Still, for organizations interested in promoting particular good behaviors, the research on priming recommends developing and testing effective ways to prime people in everyday life. The evidence from marketing, in turn, recommends that organizations interested in nurturing the same good behaviors collaborate to enhance their capacity to carry out sustained, widespread and varied priming campaigns.
For the many business, nonprofit, academic and government organizations directly or indirectly interested in cultivating a wider culture of learning, a good first step may be to come together regularly to talk about what they are doing, and could be doing together to prime learning not just in schools, but in everyday life beyond schools. Monthly city, state, national or even international tele- or video-dialogues, for instance, may go a long way toward nurturing – and modeling – learning and collaboration in the service of better behavior, better communities, and better societies.
Paul Lachelier, Ph.D.
Founder, Learning Life
Bargh, John A., Mark Chen and Lara Burrows. 1996. “Automaticity of Social Behavior: Direct Effects of Trait Construct and Stereotype Activation on Action.” Journal of Personality and Social Psychology 71:2:230-244.
Dijksterhuis, Ap, Russell Spears, Tom Postmes, Diederik Stapel, Willem Koomen, Ad van Knippenberg and Daan Scheepers. 1998. “Seeing One Thing and Doing Another: Contrast Effects in Automatic Behavior.” Journal of Personality and Social Psychology 75:4:862-871.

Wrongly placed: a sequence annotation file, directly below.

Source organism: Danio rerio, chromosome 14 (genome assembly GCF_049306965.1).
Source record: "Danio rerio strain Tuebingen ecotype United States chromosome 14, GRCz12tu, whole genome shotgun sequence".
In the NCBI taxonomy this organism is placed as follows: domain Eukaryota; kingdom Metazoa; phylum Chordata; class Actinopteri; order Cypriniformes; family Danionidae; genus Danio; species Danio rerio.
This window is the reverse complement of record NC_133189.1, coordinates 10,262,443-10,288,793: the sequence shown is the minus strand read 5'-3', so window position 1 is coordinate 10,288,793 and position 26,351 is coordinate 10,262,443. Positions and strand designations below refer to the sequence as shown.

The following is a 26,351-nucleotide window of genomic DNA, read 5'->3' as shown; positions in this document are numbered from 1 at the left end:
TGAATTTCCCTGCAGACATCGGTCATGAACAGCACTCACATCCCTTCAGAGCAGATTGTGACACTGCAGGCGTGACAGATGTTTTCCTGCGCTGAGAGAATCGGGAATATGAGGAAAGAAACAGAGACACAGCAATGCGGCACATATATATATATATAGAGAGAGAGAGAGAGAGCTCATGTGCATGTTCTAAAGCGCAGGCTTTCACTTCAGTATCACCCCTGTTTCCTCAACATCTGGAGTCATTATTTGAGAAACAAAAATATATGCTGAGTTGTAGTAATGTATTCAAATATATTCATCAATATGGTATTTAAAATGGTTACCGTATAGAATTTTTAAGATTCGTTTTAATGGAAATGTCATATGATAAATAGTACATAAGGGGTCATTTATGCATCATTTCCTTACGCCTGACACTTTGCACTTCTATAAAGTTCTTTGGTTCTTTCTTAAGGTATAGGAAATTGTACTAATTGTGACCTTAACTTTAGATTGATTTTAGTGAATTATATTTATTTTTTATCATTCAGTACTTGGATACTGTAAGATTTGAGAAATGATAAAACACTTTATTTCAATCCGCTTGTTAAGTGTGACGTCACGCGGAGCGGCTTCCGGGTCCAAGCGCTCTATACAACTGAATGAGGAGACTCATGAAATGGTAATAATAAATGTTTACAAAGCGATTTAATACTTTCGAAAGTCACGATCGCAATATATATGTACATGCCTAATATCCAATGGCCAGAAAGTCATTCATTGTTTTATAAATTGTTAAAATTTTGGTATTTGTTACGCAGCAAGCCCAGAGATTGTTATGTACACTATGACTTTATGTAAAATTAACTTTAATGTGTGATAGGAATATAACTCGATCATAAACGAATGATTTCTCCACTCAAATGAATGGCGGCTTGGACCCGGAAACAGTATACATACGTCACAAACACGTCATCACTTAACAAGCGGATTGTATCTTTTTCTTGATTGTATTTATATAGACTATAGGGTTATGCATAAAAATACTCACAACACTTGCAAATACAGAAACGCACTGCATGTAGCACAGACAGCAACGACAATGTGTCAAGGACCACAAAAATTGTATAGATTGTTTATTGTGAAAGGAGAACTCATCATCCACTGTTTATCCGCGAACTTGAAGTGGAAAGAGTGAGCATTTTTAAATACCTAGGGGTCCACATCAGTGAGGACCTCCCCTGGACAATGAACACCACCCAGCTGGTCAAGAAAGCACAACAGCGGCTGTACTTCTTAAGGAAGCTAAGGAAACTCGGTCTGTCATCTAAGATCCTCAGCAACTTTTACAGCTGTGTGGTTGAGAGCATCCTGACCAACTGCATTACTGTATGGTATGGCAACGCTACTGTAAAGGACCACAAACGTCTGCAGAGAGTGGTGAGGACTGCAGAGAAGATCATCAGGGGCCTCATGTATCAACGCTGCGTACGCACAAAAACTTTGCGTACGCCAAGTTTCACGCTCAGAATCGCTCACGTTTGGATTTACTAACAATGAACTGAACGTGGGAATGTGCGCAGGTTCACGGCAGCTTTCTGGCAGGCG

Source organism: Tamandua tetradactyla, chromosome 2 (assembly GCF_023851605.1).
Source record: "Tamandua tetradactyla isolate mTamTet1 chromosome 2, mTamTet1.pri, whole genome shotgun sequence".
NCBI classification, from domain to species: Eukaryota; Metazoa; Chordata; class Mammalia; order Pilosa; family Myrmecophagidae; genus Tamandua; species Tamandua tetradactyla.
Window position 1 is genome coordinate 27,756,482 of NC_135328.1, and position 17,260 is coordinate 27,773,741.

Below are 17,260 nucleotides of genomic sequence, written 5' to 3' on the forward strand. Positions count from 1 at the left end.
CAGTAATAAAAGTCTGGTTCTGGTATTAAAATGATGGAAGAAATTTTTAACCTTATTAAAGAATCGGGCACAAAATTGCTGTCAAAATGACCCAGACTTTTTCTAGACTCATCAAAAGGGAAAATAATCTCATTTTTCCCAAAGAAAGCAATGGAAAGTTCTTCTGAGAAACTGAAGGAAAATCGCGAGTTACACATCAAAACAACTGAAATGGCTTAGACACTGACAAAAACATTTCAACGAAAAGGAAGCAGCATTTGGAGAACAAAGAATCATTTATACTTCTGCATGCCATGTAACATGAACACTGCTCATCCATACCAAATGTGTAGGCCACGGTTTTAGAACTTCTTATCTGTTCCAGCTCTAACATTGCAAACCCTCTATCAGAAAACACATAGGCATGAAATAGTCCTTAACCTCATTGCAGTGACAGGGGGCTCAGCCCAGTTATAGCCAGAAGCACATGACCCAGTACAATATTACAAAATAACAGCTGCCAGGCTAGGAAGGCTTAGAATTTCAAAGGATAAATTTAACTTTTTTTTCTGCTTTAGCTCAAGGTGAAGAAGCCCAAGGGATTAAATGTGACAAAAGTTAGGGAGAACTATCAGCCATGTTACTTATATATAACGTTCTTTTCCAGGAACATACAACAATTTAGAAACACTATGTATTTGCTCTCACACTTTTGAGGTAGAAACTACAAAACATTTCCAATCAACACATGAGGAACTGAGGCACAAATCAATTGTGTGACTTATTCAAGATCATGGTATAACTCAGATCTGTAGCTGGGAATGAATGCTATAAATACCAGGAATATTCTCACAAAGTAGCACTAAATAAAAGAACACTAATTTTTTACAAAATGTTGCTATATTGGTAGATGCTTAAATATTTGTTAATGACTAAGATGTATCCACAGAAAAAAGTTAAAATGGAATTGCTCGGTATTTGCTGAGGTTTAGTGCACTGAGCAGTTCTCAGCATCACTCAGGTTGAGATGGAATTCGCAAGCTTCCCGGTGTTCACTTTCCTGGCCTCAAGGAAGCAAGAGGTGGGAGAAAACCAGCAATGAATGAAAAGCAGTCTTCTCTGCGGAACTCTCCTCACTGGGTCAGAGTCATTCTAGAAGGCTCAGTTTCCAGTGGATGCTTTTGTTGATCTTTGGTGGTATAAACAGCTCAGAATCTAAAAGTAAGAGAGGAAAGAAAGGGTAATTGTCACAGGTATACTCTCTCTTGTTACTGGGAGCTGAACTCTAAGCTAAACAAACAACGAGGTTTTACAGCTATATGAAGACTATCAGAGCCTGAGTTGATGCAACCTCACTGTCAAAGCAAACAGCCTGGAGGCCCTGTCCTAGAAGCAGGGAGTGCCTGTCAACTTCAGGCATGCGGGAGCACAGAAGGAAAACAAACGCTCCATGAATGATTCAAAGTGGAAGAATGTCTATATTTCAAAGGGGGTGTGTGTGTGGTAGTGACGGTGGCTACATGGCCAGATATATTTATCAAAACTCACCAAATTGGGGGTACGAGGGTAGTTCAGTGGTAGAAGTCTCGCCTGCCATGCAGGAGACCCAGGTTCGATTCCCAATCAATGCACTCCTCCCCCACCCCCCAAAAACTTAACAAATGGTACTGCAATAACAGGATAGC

Greitemeyer, Tobias. 2009. “Effects of Songs with Prosocial Lyrics on Prosocial Behavior: Further Evidence and a Mediating Mechanism.” Personality and Social Psychology Bulletin 35:11:1500-1511.
Harris, Jennifer L., John A. Bargh and Kelly D. Brownell. 2009. “Priming Effects of Television Food Advertising on Eating Behavior.” Health Psychology 28:4:404-413.
Jacob, Celine and Nicolas Gueguen. 2012. “Exposition to Altruism Quotes and Helping Behavior: A Field Experiment on Tipping in a Restaurant.” Annals of Tourism Research 39:3:1694-1698.
Mandel, Naomi and Eric J. Johnson. 2002. “When Web Pages Influence Choice: Effects of Visual Primes on Experts and Novices.” Journal of Consumer Research 29(2):235-245.
Tal, Aner and Brian Wansink. 2015. “An Apple a Day Brings More Apples Your Way: Healthy Samples Prime Healthier Choices.” Psychology & Marketing 32:5:575-584.
Recommended further readings related to priming:
Bargh, John A. 2006. “What Have We Been Priming All These Years? On the Development, Mechanisms and Ecology of Nonconscious Social Behavior.” European Journal of Social Psychology 36:2:147-168.
Kahneman, Daniel. 2011. Thinking, Fast and Slow. New York: Farrar, Straus & Giroux.
Thaler, Richard H., and Cass R. Sunstein. 2009. Nudge: Improving Decisions about Health, Wealth, and Happiness. New York: Penguin Books.